Re: Security? We've heard of it.
"Regardless of all the stuff about VLANs, you could check out the building remotely and use the information to find out the best route and time to break in, and delete the evidence afterwards."
No, you just wear a balaclava. Done.
Nobody in their right mind will break into a building and then try to hunt/destroy the cameras. Mostly because they'll almost always be synced to off-site storage, cameras often comes with SD cards inside to double-record all footage nowadays, and the actual reliance on "roll the camera back" is fading fast in favour of "the camera just texts me when it detects movement on an internal camera, with a copy of the last 30 seconds of the footage" (note: all perfectly viable without third-party cloud servers).
Honestly, if it's an average private home, the police don't even have the time to obtain footage and unless they pull up with their car number plate facing the camera, or look up into the camera, you stand precisely 0% chance of identifying them. (Source: Three police incidents of burgled neighbours with captured footage of vehicles and burglars).
If it's any property that you need to keep more secure, that footage is stored in a secure location and mirrored (you tell me where that network cable I plugged into the camera is actually recording TO... could be anywhere in the world, synced to an off-site backup, sitting in a cabinet anywhere on site, accessed live over a VPN, etc. etc. etc.). You'd have to smash all the cameras you passed (which is why they are vandal resistant), pull them off the wall, destroy the cards inside them, find the NVR (or NVRs!) on-site, destroy them too, and hope that in all that time it never got to send out a single message, alert, alarm signal, footage or backup off site.
P.S. any modern NVR has "camera blackout" alerts that can detect obscured / disconnected cameras and alert you in a number of ways. You have from the time you smash the first camera, until the time the security company van arrives to destroy all traces of the CCTV system.
P.P.S. CCTV is not there to roll back and see what people did. That's just one function. It's there to alert someone to something unusual. Like burglar alarms - there's no point getting home and the light is flashing and it's been going off all night and everyone ignored it. At that point you KNOW you've been burgled. You fit a burglar alarm to alert someone who'll do something about it quickly - like your neighbour (highly unlikely), a security firm (better, but expensive), the police (yeah, right, they don't even come out for persistently-ringing alarms any more, they tell you to call Noise Abatement), or... the best option in the world... you. By texting your phone and saying "Internal camera detected movement" or "Lost contact with Front Camera".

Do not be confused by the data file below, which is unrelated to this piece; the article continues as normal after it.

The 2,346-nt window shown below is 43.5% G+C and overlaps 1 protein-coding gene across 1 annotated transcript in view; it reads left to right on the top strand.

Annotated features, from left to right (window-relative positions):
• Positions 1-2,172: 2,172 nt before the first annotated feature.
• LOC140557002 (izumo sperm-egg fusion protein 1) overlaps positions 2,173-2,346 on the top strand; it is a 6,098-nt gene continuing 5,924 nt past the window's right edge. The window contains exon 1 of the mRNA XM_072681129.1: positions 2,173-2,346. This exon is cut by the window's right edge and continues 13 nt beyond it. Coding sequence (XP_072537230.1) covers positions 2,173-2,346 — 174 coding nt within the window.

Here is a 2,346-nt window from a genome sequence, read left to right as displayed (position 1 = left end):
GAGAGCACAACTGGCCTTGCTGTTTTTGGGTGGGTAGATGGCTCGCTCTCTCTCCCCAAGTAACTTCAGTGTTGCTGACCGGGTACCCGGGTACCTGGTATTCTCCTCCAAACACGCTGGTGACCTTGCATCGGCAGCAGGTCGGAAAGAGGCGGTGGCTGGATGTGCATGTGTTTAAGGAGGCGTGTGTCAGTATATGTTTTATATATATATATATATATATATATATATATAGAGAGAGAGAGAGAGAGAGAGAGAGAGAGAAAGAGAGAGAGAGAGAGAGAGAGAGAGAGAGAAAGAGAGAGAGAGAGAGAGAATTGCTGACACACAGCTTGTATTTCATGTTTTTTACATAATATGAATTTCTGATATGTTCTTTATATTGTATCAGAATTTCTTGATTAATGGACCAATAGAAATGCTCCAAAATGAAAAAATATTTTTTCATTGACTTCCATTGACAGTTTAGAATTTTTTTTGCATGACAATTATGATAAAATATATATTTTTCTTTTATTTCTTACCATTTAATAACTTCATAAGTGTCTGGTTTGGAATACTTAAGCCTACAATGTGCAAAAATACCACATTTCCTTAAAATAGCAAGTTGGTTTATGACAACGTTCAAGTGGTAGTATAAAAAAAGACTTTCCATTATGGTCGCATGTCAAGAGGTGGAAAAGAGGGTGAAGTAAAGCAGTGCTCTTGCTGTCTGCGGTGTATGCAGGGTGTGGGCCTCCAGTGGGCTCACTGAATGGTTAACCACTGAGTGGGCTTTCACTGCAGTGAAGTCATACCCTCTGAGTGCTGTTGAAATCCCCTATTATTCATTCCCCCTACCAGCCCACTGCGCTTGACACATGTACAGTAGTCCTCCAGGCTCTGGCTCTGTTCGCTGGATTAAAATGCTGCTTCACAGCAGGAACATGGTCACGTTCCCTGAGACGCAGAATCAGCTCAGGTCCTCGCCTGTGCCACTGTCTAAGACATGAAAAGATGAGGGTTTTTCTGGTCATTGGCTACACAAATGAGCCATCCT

You have to notify the only person in the world who care about your property - which is you. That's the function of CCTV, burglar alarms, car alarms and anything else. Everything else you might "think" will happen is a nonsense. I hear a car/house alarm literally every night. I do precisely zip about them. As do all my neighbours. (Source: three house burglaries, nobody "heard anything", several site intrusions, vandalism, burglaries, thefts, not a single one caught in the act or discovered until the next morning).
I supply CCTV footage from large sites to police. Pretty much, it's useless and nothing comes from it. (Source: Three house burglaries, plus dozens of site burglaries and vandalism: convictions - zero, arrests - one [a teacher that was arrested for restraining a teenager from beating his mate up, I kid you not, the guy was never able to work in a school again], time spent - literally MONTHS of hunting footage).
The reason it's on the wall is so that people can see we're watching, and so that the guy who's in charge of the site at night can see whether the banging outside is a gang of kids, or a loose fence panel before he puts himself in harm's way. I guarantee if there's someone actually doing something, he will call the police, but only after he checks the LIVE footage. The historical footage is there for a court many months in the future, if necessary, and is usually so pitiful as to be useless.
If you don't know this, I suggest that you've never managed CCTV or been asked to provide footage to police after an incident. Note also: Approximately 70-80% of the thefts, break-ins, vandalism, intrusions, etc. that I've ever dealt with in my professional life - there is ZERO CCTV footage, even with dozens and dozens of cameras around all the places I've worked.